Germany is planning a huge subsidy programme to push consumers to electric cars
The FT reports that Germany is planning a huge subsidy programme to push consumers to electric cars. No doubt the climate change lobby will trumpet this as a move towards greener, cleaner transport. Which it is. But the main driver of this policy is commercial pragmatism; Germany’s car industry is reeling from the loss of consumer trust following VW’s monkey business with emissions testing and the financial consequences of getting caught in the litigation loving US. It also realises that Tesla has taken the electric car from niche eco-zealot dream wheels to a mainstream object of desire.
The €1.2bns subsidy will be funded equally by the German state and the car industry and will not apply to cars costing over €60,000.00 which means that buyers of the Tesla S - which poses a real commercial threat to S Class Benz and BMW 7 Series sales - won’t get it.
This is a huge moment for the move to electric cars; this is the world’s biggest automotive industry using its own money to encourage customers to buy a type of car which it doesn’t currently build in huge numbers. This can only mean that there will be a raft of new EV and hybrid launches by the German marques in the next couple of years.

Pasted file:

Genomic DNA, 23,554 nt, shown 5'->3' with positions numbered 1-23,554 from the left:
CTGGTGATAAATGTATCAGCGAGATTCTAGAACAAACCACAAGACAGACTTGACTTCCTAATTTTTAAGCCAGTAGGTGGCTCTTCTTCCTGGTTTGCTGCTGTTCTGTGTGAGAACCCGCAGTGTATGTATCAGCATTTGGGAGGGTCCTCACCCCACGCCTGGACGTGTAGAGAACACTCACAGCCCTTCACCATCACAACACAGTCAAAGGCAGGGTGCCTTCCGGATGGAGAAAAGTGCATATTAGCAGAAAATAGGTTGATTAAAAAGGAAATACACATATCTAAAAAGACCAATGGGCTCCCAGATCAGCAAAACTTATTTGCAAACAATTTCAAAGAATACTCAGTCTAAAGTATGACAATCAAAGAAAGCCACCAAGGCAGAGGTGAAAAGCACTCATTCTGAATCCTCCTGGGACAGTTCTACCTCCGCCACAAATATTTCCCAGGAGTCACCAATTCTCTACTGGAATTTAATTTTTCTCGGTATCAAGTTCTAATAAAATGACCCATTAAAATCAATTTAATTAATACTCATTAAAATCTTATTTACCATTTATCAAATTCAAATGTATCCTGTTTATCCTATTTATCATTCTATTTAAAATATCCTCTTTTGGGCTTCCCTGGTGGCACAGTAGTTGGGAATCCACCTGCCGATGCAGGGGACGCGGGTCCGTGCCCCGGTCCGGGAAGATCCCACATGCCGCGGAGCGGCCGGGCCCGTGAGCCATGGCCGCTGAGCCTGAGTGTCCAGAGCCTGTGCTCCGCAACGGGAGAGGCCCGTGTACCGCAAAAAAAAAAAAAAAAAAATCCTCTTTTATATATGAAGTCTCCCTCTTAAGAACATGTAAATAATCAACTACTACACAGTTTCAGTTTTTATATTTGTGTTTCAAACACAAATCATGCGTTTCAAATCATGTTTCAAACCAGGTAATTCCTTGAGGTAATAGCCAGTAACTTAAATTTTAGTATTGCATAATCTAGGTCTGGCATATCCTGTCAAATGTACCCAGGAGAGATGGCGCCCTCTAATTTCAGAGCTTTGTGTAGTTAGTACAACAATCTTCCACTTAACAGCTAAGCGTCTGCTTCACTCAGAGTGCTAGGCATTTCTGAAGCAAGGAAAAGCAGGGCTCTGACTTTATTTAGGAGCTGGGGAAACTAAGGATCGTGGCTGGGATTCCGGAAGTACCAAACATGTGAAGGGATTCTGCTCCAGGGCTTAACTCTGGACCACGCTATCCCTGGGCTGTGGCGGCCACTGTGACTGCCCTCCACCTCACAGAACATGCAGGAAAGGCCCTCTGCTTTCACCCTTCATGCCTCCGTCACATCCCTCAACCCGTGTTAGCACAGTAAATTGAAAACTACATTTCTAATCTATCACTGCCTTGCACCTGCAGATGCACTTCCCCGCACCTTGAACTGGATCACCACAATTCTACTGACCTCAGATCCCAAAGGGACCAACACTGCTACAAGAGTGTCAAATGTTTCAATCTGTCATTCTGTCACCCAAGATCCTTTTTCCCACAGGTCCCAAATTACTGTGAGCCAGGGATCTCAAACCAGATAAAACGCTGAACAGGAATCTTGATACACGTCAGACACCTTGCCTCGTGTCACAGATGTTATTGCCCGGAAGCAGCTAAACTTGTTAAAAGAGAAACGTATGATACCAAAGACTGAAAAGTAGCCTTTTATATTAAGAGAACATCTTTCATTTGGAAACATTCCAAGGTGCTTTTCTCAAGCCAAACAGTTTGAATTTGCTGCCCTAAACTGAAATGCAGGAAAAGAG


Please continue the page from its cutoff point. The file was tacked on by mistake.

It’s also worth noting that Germany gets around a third of it’s electricity from wind and solar, so a big jump in German drivers charging their EVs overnight will provide excellent storage potential for all that electricity produced in the windy north at night. Germany will need to import much less oil for refining into diesel and petrol and German consumers will spend less on their transport. All that money stays within the German economy and the country cares much less about political events in the Middle East. Win win.
Read the story here.